In 1689, the British Parliament wrote a Bill of Rights "declaring the rights and liberties" of the British people and limiting the powers of their rulers, William and Mary. "The suspending .. . or execution of laws by regal authority without consent of Parliament is illegal," read the first right. "Freedom of speech, and debates or proceedings in Parliament, ought not to be questioned in any court or place out of Parliament," read the ninth right. Find out more about these rights and compare them to rights presented in the United States Bill of Rights (Unit 1). Discuss their differences and similarities.

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Lesson 2

Cultures Affect Each Other

Main Idea Through the centuries, connections among Africa, Asia, and Europe increased.

Key Vocabulary

crusade

Eurasia

plague

Key Events

1096 The First Crusade begins

1340s-1350s The Black Death

The European mapmaker who made the map below in the Middle Ages placed Jerusalem at its center. Because of the city's religious impor­tance, many Christians believed at the time that Jerusalem was the center of the world. Jerusalem was also of great importance to Jews and Muslims. Compare this map to the modern map on the next page. Look at the shape of the Mediterranean Sea in both. What other differences do you notice? The conflicts among different religious groups over Jerusalem set the stage for wars that lasted for almost two hundred years. Even today, conflicts over Jerusalem continue.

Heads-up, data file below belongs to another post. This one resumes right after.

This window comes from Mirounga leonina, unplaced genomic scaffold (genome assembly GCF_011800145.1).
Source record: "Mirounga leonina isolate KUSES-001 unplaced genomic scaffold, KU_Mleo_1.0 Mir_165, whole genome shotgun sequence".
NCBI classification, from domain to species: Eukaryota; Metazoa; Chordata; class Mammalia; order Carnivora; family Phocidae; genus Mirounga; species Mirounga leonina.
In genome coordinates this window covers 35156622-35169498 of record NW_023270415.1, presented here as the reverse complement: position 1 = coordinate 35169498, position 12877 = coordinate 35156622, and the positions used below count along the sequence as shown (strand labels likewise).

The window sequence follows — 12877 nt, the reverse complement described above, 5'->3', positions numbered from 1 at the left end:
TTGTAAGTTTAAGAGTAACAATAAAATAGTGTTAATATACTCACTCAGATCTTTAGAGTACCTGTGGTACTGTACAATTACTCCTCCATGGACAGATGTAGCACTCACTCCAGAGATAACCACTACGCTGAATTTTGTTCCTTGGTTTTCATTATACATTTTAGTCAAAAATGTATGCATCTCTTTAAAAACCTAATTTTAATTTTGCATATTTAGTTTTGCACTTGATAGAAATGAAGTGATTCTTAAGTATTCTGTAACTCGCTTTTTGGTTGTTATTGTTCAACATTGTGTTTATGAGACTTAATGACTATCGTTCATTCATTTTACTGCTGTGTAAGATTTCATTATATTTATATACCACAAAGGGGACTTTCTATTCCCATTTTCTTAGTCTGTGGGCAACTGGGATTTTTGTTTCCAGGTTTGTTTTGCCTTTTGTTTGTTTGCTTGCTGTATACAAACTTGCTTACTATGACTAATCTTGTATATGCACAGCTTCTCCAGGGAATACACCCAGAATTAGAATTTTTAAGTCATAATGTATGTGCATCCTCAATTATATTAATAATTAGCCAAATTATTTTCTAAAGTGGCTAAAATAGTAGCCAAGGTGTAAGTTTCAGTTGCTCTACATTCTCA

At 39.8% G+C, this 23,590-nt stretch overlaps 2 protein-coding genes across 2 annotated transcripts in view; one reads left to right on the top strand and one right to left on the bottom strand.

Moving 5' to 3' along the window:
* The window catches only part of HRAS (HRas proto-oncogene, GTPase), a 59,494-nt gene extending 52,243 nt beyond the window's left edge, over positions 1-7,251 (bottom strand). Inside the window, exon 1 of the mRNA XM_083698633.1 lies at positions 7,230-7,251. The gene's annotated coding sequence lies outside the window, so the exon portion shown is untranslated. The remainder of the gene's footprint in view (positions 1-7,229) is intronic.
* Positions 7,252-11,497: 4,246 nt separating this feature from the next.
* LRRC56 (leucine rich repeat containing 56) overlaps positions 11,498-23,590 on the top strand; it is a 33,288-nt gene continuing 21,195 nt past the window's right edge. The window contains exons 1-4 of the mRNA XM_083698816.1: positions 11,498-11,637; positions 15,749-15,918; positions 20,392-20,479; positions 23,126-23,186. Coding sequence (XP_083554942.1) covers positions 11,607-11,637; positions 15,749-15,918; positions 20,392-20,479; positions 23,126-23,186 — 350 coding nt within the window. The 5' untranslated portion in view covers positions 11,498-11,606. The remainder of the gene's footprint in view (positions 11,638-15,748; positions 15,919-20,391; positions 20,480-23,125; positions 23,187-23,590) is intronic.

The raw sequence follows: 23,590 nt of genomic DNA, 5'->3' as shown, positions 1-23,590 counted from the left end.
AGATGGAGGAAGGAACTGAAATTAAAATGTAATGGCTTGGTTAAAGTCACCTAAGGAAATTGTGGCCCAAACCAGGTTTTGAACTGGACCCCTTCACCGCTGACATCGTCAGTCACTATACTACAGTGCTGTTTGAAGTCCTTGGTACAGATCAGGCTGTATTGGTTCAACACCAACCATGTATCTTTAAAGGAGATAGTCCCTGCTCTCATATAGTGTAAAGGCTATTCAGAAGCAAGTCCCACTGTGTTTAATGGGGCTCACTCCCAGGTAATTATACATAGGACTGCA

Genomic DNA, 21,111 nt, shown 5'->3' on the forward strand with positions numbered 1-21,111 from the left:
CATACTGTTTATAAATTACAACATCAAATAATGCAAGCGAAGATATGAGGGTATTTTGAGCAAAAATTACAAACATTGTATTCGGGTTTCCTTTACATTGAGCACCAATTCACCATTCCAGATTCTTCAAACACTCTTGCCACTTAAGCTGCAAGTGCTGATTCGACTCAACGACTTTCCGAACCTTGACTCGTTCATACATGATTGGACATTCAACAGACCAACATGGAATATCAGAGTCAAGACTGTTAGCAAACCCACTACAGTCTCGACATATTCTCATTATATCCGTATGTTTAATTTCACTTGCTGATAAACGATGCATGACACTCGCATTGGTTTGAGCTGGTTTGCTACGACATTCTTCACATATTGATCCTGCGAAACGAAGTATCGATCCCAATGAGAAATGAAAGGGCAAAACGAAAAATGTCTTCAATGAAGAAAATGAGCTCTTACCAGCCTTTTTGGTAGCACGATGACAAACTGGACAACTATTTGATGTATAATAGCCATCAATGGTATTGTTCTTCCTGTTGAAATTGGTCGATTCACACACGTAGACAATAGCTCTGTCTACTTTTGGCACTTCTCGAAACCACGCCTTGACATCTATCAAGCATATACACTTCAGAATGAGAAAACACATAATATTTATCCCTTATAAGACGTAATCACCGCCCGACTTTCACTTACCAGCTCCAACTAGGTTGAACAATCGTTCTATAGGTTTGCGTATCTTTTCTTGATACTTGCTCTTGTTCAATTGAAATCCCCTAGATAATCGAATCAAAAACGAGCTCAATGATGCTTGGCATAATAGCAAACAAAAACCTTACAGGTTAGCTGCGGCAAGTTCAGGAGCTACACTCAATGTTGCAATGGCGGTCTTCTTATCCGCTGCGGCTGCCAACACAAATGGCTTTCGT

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The Crusades

Focus What were the Crusades and how did they affect the people of Europe and Asia?

"God wills it!" cheered the crowd of French peasants and knights. They were responding to a speech by Pope Urban II in 1095. He had urged them to take back the city of Jerusalem for Christianity. By about the year 1000, Muslims had spread Islamic religion and culture throughout the area around Jerusalem. Sometimes they made it difficult for European Christians to make pilgrimages, or religious journeys, to the holy places there. The Pope wanted to make Jerusalem safe for Christians.

The Pope also had political motives for his speech: he wanted to reunite the Christian Church in Rome and the Orthodox Church in Constantinople. The two Churches had split 40 years earlier. When the emperor of Constantinople asked for help to fight the Muslims, the Pope saw his chance. He would send aid and promote unity at the same time.